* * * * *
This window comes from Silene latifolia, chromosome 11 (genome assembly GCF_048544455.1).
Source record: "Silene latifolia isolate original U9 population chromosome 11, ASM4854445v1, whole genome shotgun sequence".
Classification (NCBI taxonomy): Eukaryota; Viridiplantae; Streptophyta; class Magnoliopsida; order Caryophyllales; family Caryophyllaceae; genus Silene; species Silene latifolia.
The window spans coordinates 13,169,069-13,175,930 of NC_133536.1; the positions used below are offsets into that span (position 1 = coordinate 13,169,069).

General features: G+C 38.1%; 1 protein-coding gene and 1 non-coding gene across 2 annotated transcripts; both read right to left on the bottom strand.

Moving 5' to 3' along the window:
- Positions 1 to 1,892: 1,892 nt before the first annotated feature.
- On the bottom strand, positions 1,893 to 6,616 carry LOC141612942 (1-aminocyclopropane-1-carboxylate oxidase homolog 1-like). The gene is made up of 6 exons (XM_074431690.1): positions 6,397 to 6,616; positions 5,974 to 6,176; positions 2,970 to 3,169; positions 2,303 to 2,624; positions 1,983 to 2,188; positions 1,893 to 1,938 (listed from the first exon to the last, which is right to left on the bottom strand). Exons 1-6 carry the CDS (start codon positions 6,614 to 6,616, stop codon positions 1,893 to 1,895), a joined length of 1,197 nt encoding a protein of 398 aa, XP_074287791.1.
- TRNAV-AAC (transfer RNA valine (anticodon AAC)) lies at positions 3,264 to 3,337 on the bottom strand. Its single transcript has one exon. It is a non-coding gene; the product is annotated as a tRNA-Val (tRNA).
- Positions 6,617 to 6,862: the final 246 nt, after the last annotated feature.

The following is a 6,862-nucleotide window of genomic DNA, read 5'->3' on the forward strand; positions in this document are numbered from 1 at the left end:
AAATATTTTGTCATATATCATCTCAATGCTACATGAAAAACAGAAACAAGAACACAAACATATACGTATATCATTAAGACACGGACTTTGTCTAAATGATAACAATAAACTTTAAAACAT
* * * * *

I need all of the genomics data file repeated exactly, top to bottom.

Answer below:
This window comes from Silene latifolia, chromosome 11 (genome assembly GCF_048544455.1).
Source record: "Silene latifolia isolate original U9 population chromosome 11, ASM4854445v1, whole genome shotgun sequence".
Classification (NCBI taxonomy): Eukaryota; Viridiplantae; Streptophyta; class Magnoliopsida; order Caryophyllales; family Caryophyllaceae; genus Silene; species Silene latifolia.
The window spans coordinates 13,169,069-13,175,930 of NC_133536.1; the positions used below are offsets into that span (position 1 = coordinate 13,169,069).

General features: G+C 38.1%; 1 protein-coding gene and 1 non-coding gene across 2 annotated transcripts; both read right to left on the bottom strand.

Moving 5' to 3' along the window:
- Positions 1 to 1,892: 1,892 nt before the first annotated feature.
- On the bottom strand, positions 1,893 to 6,616 carry LOC141612942 (1-aminocyclopropane-1-carboxylate oxidase homolog 1-like). The gene is made up of 6 exons (XM_074431690.1): positions 6,397 to 6,616; positions 5,974 to 6,176; positions 2,970 to 3,169; positions 2,303 to 2,624; positions 1,983 to 2,188; positions 1,893 to 1,938 (listed from the first exon to the last, which is right to left on the bottom strand). Exons 1-6 carry the CDS (start codon positions 6,614 to 6,616, stop codon positions 1,893 to 1,895), a joined length of 1,197 nt encoding a protein of 398 aa, XP_074287791.1.
- TRNAV-AAC (transfer RNA valine (anticodon AAC)) lies at positions 3,264 to 3,337 on the bottom strand. Its single transcript has one exon. It is a non-coding gene; the product is annotated as a tRNA-Val (tRNA).
- Positions 6,617 to 6,862: the final 246 nt, after the last annotated feature.

The following is a 6,862-nucleotide window of genomic DNA, read 5'->3' on the forward strand; positions in this document are numbered from 1 at the left end:
AAATATTTTGTCATATATCATCTCAATGCTACATGAAAAACAGAAACAAGAACACAAACATATACGTATATCATTAAGACACGGACTTTGTCTAAATGATAACAATAAACTTTAAAACAT